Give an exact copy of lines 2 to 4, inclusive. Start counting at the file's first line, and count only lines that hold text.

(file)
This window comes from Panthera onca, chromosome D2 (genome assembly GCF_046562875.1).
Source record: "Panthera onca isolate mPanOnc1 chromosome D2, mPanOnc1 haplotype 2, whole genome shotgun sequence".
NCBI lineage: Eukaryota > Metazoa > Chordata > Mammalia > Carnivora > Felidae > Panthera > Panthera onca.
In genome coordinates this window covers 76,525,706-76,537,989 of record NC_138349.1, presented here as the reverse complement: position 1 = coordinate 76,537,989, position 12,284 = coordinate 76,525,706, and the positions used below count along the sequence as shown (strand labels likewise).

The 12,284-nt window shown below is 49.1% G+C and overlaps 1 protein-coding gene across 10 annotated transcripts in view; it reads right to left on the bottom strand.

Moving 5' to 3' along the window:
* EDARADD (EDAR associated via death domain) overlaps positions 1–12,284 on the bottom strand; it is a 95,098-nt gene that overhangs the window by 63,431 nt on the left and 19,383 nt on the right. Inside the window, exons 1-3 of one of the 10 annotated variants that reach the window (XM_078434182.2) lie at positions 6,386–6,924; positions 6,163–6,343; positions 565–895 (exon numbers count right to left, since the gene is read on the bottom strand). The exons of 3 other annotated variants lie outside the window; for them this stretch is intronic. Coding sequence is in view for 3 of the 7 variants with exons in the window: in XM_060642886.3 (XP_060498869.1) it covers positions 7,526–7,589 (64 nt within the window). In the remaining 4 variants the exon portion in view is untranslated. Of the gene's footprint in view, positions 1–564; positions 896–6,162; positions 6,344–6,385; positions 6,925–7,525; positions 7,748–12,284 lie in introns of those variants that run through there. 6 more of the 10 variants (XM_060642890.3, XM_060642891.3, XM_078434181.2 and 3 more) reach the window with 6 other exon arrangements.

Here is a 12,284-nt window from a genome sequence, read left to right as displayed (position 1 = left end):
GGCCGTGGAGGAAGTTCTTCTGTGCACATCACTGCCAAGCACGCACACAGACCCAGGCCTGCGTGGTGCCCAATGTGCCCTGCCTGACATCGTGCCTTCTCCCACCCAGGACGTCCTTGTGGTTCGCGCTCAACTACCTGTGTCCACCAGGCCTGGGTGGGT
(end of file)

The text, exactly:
Source record: "Panthera onca isolate mPanOnc1 chromosome D2, mPanOnc1 haplotype 2, whole genome shotgun sequence".
NCBI lineage: Eukaryota > Metazoa > Chordata > Mammalia > Carnivora > Felidae > Panthera > Panthera onca.
In genome coordinates this window covers 76,525,706-76,537,989 of record NC_138349.1, presented here as the reverse complement: position 1 = coordinate 76,537,989, position 12,284 = coordinate 76,525,706, and the positions used below count along the sequence as shown (strand labels likewise).